Interview an Expert: Caity Blum (A Teacher Who Brings Wonder Into Every Lesson)

Welcome to Interview an Expert: Every month I’ll introduce you to a subject matter expert who has agreed to share their insight and passion with me and the Shalon community as we prepare for upcoming conversations. 

When I was young, I wanted to be a teacher. After a couple years “teaching” at a camp at a local elementary school, I realized that it wasn’t the profession for me. I loved the kids’ enthusiasm and designing projects on a budget – students loved creating their visions out of cardboard and cheap paint, however my supervisor and the parents weren’t as thrilled when they found out I’d let 5 year olds work with exact-o-knives. It made me really appreciate those people who not only want to teach, but who excel at it.

What is it like for those people for whom teaching comes naturally? I sat down with Caity Blum, who works in early education, and learned a little about what makes teaching a dream job, despite the challenges that educators face every day.

Under the Sea: Learning about the environment in a fun & creative way

Under the Sea: Learning about the environment in a fun & creative way

Before finding teaching, Caity worked a lot of different jobs – she kept moving to try to fulfil her desire for long term impact, which she wasn’t finding in her roles, despite their being interesting, challenging and in many ways fulfilling. She initially took a teaching job while looking for 'the next thing', but after the first year, realized she had found something special.  Quickly she started to think of her work with children as a privilege; guiding them through development & exploration and shaping a love of learning. 

Caity Blum is a teacher in Denver, Colorado

Caity Blum is a teacher in Denver, Colorado

To watch them develop independence, problem solving skills and to be a part of shaping their internal voices feels like an honor.  I have never worked so hard at anything, or felt more like what I was doing had a definite and positive effect on the future.

What's impressive about Caity (and all great teachers), is that they are constantly innovating. Caity explains how an 'aha' moment turned into her greatest day teaching to date:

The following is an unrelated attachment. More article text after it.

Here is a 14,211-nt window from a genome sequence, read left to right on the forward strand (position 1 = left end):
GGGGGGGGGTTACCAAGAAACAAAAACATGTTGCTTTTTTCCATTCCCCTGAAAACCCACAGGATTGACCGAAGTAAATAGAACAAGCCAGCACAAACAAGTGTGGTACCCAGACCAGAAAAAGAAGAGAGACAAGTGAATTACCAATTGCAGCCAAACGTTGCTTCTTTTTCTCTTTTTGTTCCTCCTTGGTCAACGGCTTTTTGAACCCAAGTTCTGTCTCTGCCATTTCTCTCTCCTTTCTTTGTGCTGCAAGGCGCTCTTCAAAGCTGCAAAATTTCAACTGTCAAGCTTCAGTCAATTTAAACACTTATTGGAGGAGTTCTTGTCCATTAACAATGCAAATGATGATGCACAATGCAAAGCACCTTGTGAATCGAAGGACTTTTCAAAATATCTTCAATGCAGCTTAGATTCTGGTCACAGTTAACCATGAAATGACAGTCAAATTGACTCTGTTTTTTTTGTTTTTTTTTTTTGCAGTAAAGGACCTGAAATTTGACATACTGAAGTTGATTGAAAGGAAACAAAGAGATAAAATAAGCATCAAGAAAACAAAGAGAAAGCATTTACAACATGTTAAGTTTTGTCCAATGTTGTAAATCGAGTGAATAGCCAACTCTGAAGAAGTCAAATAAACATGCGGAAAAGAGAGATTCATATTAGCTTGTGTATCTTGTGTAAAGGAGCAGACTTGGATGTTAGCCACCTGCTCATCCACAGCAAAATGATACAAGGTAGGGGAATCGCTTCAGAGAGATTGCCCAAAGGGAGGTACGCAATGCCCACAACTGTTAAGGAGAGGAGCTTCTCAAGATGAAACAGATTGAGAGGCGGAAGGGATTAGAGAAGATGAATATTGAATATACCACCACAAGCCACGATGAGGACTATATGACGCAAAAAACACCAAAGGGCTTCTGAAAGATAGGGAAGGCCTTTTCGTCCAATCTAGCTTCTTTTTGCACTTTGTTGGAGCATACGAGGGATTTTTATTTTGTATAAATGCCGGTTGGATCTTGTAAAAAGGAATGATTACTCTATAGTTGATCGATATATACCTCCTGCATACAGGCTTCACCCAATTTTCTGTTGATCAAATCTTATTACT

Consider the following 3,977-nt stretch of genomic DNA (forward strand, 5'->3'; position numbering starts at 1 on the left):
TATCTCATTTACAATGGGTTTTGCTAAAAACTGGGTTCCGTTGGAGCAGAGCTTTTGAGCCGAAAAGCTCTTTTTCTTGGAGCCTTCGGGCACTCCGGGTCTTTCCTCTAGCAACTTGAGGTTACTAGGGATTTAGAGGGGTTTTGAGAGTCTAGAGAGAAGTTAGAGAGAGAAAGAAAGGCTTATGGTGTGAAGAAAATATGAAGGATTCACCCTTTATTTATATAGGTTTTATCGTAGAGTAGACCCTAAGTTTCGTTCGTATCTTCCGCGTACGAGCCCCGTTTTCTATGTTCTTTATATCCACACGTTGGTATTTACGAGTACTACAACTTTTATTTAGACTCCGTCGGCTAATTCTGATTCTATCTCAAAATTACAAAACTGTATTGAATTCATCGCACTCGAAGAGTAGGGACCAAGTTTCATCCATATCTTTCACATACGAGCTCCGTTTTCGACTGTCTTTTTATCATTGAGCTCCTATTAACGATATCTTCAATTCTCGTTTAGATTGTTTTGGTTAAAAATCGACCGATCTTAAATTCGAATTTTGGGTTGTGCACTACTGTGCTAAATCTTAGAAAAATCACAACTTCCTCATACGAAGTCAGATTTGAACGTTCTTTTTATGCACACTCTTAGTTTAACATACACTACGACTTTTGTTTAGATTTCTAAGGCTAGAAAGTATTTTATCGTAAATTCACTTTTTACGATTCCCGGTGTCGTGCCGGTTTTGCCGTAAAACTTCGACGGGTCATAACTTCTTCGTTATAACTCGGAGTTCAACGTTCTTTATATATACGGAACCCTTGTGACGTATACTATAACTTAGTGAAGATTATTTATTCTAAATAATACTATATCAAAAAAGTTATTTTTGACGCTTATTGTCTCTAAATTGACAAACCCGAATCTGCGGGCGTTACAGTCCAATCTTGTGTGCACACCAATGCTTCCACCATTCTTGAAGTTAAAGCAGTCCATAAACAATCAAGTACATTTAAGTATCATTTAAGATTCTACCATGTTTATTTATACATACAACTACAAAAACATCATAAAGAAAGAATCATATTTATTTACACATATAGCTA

As part of their ongoing training, Caity and her colleagues learned how to turn basic, pre-planned, curriculum and assignments into multi layered and child driven experiences. The idea really resonated with Caity and she couldn’t stop thinking of ways to bring the creative, interactive learning into the classroom.

She shares that the first the time she wore a favorite pair of leggings that had planets printed on them to school, the kids were fascinated and had so many questions:  What is space?, What’s in space?, What are planets?, Could they see pictures of stars and planets?, Who lived there?, Were they like Earth? The list went on and on and it was a perfect opportunity to launch lessons based on space exploration, and the kids had chosen it!  Caity was then able to design experiences throughout the school year that reflected the children’s’ passion and that also allowed her to meet learning requirements set by the school.

CB school project (crab).jpg

When it comes to being proactive and innovative, Caity notes that it’s active teachers – the people in the field – who are starting to research and plan professional development activities for their peers. She loves that the people who truly understand the struggles and needs are creating insightful and useful content. From my, a lay person’s, perspective, it seems that this is a great opportunity to get involved to offer technology, resources and support for teachers to create best practices as they nurture students from preschool through highschool and beyond.

Ultimately, Caity’s end goal is to teach children to wonder, to question/explore, and to love that process. By showing children how to ask questions, find answers and to love the process teachers build a solid foundation for students to be inquisitive, resourceful and successful both in the classroom and beyond.

According to Caity, the hardest part of teaching is a combination of societal demands placed on educational institutions and teachers along with self-imposed objectives and critiques that must be hidden in order to bring your best self to the classroom every day. I’m so excited to bring Caity’s insights to the Shalon table as we gather to hear reflections from other education professionals and discuss the state of education in the US on May 18th.

Do you have ideas about what makes teaching magical, complicated, motivational, awful or some combination of all of the above? Share them in the comments or join us at the table to talk about what’s happening in education and how we can all be part of making positive impact for teachers and students.